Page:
The Killing Joke

Alan Moore and Brian Bolland's The Killing Joke is, without question, one of the most influential comic book tales of the 1980s (ranking alongside the likes of Frank Miller's The Dark Knight Returns and Moore's own Watchmen). Within a mere 64 pages, the tale permanently cripples a beloved DC character, gives DC's most iconic villain a melancholy backstory and intelligently pinpoints the nature of the complex relationship between Batman and the Joker. The story has an undeniable element of misogyny and there's an argument to made that the Joker doesn't benefit from getting a humanizing backstory, but it's a darkly compelling read with a unforgettably enigmatic ending (and Bolland's artwork is sensational throughout).

If this new animated adaptation of The Killing Joke had merely stuck to the source material, it would have been a flawed-but-effective 45-minute affair. However, feeling a need to stretch the story out to feature length, the filmmakers (which include writer Brian Azzarello, director Sam Liu and producer Bruce Timm) opted to add a lengthy prologue to the iconic story. Unfortunately, this section of the film is a half-hour display of terrible creative decisions.

The opening stretch of the movie tells the story of Barbara Gordon (Tara Strong, My Little Pony: Friendship is Magic) – who moonlights as Batgirl – attempting to help Batman take down Paris Franz (Maury Sterling, Beverly Hills Chihuahua), the nephew of a powerful local mobster. Eventually, Batman decides that the mission is too dangerous for Barbara, and throws her off the case. Barbara's relationship with Batman has long been a contentious one (he's not the most lovable mentor), but this brings the tension to a boiling point.

Spoilers ahead.

Here's where it goes off the rails: Batman and Batgirl have a heated confrontation that suddenly transforms into a night of passionate sex.

I get what Azzarello and co. are trying to do here. They're trying to serve up a story element that's nearly as provocative and shocking as the stuff Moore offered in his story. However, this particular decision feels wrong-headed on a number of levels. First, it suggests a profound misunderstanding of the relationship between Batman and Batgirl: it would be bad enough if it were merely a teacher sleeping with his student, but Bruce has always been something of a father figure to Barbara. Yes, there are many different ways to interpret this character, but this feels outside the parameters of acceptability (particularly given that Batman is being voiced by Kevin Conroy, who will always associated with the beautifully-depicted version of the character from Batman: The Animated Series).

But okay, let's just pretend that we've never heard of these characters and that this is a stand-alone story. The decision would still be a dumb one, because it ultimately manages to objectify Barbara Gordon even more than the original story does (which is saying something). One of the most horrifying moments in the original story (faithfully replicated in this adaptation) involves the Joker (Mark Hamill, Star Wars) shooting and crippling Barbara. Having Barbara sleep with Batman to fuel his righteous outrage is an incredibly cheap, lazy move that damages the entire story.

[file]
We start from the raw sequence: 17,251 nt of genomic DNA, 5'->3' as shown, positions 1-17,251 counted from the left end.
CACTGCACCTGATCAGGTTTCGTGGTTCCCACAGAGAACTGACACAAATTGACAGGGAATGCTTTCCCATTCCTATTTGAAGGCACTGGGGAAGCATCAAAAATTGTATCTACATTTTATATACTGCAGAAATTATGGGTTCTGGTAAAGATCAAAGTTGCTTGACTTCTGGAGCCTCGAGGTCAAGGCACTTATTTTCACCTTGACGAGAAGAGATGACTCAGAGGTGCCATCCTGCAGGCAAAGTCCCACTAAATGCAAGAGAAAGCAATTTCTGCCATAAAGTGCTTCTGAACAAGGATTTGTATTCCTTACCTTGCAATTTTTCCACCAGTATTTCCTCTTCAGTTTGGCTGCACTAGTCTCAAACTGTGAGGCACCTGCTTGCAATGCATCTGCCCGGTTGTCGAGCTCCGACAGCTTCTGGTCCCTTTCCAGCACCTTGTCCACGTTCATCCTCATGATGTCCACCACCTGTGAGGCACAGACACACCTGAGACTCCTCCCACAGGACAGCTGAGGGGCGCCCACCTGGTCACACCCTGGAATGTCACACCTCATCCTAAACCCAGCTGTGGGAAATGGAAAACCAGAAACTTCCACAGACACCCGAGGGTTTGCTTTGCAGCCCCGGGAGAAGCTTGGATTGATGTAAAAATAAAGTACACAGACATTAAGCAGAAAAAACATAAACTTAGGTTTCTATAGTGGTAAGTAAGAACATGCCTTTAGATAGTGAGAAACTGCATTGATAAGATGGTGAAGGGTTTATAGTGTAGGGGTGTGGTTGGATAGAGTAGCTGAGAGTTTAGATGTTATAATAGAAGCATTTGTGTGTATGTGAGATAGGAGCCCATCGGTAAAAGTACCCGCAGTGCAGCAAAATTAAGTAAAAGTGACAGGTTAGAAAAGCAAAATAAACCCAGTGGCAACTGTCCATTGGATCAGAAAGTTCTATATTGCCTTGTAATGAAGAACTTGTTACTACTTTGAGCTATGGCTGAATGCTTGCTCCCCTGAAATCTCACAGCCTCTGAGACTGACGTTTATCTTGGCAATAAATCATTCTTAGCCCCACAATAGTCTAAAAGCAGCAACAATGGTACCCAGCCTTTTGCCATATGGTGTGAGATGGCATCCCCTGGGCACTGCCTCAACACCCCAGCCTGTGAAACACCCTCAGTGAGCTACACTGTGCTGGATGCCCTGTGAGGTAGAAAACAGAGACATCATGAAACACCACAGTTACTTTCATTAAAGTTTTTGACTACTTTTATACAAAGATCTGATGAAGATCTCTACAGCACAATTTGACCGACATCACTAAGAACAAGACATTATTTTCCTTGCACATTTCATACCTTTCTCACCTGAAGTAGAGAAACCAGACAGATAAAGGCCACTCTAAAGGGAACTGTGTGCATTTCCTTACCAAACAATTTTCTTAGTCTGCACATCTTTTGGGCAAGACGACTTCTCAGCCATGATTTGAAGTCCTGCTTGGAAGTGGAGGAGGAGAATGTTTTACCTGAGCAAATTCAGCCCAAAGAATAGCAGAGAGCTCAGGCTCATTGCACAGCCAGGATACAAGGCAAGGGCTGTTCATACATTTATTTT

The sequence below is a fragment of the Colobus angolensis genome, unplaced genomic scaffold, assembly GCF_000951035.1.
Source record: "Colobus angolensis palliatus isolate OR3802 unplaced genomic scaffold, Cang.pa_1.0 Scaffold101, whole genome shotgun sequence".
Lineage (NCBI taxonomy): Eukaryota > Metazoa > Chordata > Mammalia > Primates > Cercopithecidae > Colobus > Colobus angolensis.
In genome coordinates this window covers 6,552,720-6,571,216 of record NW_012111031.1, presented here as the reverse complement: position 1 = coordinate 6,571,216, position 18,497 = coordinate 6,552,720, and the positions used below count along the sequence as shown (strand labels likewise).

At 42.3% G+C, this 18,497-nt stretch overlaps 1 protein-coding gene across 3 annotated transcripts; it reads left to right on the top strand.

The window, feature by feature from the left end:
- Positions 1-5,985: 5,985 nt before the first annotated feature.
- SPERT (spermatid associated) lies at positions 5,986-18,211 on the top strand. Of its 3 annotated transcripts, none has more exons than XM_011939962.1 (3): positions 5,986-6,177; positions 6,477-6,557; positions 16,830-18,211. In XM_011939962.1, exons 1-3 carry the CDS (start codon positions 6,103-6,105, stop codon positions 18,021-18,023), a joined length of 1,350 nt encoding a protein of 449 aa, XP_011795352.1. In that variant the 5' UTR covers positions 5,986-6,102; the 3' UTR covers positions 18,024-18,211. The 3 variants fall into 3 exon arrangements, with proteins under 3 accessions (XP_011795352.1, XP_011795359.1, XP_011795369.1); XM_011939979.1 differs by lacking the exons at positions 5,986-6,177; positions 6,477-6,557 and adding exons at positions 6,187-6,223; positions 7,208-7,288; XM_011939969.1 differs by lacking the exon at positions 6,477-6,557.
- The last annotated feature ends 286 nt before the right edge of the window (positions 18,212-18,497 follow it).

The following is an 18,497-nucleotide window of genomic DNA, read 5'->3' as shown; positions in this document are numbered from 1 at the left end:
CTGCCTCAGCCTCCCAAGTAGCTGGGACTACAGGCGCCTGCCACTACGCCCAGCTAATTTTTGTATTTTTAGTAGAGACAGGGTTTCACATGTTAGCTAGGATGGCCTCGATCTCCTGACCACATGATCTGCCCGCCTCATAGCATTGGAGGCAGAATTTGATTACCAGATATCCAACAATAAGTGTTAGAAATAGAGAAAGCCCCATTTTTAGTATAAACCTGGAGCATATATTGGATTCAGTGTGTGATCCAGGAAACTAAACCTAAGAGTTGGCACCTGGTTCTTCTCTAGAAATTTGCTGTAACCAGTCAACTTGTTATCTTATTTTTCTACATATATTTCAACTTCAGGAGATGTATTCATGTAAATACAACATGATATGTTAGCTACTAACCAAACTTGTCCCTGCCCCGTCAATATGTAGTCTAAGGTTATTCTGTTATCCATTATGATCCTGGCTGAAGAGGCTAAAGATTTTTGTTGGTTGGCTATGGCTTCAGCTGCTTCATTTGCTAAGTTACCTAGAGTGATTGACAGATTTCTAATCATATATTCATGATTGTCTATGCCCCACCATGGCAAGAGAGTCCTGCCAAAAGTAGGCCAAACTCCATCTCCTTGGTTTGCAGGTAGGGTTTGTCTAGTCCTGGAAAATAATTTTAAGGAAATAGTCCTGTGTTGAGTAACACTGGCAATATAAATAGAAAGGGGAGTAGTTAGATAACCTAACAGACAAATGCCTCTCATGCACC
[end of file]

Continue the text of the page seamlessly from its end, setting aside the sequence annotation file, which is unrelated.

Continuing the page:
That's far from the only problem with the opening stretch. Paris Franz (ho ho ho) is a poorly-sketched villain, the dialogue feels weirdly out-of-sync with the dialogue in the scenes that are pulled from the book, Barbara is given a painfully stereotypical Gay Best Friend and the segue into the “real” story is incredibly clumsy.

All of that stuff leaves a sour aftertaste, which means it may take a while for viewers to adjust to the fact that everything else is... pretty good, despite the flaws of the source material. Once Hamill's Joker enters the picture and becomes the center of the film's focus (both in the sepia-toned flashback sequences and in the present-day plot), the movie finds its nasty rhythm. Though Conroy's Batman often feels out-of-place in this particular story (particularly early on), Hamill has a knack for successfully adapting his Joker to any setting he's placed in. It's a brilliant vocal turn from the actor: he's memorably rancid during the present-day scenes, but brings some affecting vulnerability to the flashback sequences that make those moments play even better than they did on the page. Hearing Hamill's distinctive Joker voice dialed back to something recognizably human is the film's most affecting element.

The animation isn't as rich as Bolland's artwork, but this is largely a better-looking movie than most of DC's recent animated efforts. The film is at its most visually striking during the present-day Joker sequences, as the Clown Prince of Crime creates a violent funhouse with the aid of some Lynchian freakshow acts. The action sequences are generally well-staged, boasting fluid fight choreography and a real sense of kinetic energy.

The closer the film gets to the finish line, the more engaging it gets. Maybe it's because the memories of the early scenes are fading away, or maybe it's because the story itself is back-loaded with good scenes. The final scene – a strikingly frank conversation between Batman and the Joker – gets a tremendous reading from the two actors. For a few brief moments, I was completely spellbound. Ah, but even here, there's disappointment: by making one small-but-crucial alteration, the filmmakers undercut the haunting ambiguity of Moore's ending. An adaptation of this story was always going to have some issues to confront, but this movie could have (and should have) been a lot better.


The Killing Joke

Rating: ★★½ (out of four)
MPAA Rating: R
Running Time: 77 minutes
Release Year: 2016